The Radio Equipment Directive (RED) of the european union regulates the requirements wireless communication devices need to fulfill to receive the CE certification, which is required to sell them on the european market. The new version of the regulation, published in 2014, adds a number of problematic clauses that may force producers of wireless hardware to restrict their users from modifying the software running on their devices.
Why is this a problem?
The ability to modify the software running on wireless devices is critical for several areas of research, including (but not limited to):
- Evaluating existing protocols for wireless communication
- Investigating the characteristics of wireless communication hardware
- Developing new wireless protocols and evaluating them on off-the-shelf hardware
- Evaluating and improving the security of wireless communication products and protocols
- Running cost-efficient large-scale tests of new wireless (mesh) routing protocols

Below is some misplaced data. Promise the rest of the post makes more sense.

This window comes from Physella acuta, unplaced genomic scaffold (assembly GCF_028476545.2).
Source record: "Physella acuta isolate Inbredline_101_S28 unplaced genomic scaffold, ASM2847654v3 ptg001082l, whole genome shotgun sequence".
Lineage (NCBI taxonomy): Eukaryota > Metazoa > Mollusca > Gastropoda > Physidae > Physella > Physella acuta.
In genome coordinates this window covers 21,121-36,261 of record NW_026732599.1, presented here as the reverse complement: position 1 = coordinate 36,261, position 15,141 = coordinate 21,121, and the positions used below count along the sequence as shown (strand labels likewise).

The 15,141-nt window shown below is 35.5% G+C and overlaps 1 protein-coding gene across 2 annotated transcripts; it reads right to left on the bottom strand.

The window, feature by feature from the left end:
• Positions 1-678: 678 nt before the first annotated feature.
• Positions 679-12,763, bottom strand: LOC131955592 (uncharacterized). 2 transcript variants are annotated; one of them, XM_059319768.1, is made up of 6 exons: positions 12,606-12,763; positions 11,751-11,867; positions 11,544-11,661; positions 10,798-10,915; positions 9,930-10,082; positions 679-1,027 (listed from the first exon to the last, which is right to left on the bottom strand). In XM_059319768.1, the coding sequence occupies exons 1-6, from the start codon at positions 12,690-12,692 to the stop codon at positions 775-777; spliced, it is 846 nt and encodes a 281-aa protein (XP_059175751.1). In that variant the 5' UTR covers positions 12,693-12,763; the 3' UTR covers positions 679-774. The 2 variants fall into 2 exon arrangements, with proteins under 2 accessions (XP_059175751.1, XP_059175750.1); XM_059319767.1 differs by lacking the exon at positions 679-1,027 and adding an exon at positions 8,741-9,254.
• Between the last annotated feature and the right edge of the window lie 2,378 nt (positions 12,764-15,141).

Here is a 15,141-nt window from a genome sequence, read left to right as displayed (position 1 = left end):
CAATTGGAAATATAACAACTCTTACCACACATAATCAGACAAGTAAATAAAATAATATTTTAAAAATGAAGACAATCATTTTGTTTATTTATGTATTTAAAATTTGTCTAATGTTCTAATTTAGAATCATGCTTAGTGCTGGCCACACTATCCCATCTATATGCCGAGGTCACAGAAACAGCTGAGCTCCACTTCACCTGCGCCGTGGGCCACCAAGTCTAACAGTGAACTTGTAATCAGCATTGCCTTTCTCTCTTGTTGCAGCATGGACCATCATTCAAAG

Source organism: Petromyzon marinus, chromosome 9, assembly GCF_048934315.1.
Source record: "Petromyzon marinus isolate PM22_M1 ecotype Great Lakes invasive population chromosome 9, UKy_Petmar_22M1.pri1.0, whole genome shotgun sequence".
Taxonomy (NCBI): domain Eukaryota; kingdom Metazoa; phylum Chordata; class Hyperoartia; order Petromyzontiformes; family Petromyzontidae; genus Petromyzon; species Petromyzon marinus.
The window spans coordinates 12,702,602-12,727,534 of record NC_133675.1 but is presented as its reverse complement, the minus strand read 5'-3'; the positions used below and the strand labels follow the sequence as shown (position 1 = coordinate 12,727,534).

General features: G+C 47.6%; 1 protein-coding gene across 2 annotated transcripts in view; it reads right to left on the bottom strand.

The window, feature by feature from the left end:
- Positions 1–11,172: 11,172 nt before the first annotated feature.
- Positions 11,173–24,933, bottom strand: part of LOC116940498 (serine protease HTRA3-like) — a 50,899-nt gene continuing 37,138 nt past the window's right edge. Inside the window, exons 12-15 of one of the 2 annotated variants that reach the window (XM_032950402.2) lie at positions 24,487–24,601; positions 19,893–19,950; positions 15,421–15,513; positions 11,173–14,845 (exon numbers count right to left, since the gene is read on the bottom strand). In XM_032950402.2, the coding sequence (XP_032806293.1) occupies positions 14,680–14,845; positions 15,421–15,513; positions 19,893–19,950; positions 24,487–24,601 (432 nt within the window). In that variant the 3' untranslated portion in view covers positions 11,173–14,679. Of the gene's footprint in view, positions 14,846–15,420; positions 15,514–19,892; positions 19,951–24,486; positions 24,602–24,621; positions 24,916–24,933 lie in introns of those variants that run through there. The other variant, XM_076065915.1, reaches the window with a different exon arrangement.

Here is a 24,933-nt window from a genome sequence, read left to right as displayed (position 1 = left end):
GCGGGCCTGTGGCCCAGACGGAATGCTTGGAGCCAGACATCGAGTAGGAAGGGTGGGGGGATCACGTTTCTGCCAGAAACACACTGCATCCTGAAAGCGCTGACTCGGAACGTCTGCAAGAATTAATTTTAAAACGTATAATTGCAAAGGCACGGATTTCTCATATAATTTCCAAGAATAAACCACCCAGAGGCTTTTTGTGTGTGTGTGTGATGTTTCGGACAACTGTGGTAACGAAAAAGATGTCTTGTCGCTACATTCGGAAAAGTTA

- and many more
All of these areas benefit from being able to modify the software running on wireless communication devices. In fact, the Nexmon firmware modification framework, developed in our group at TU Darmstadt, has led to numerous publications in these areas and is still being actively developed and used for state-of-the-art research into security and performance of wireless devices.
Together with colleagues from my group and Prof. Paul Gardner-Stephen (Flinders University, Australia), I co-wrote a statement criticizing the EU regulation and its planned German implementation. The statement was signed by six other academic research groups, and sent to the German parliamentarians today.
In the statement, we not only criticize the relevant passages of the laws, but also provide proposals for how the laws might be adapted to avoid these problems. The full (German) statement can be found on our website.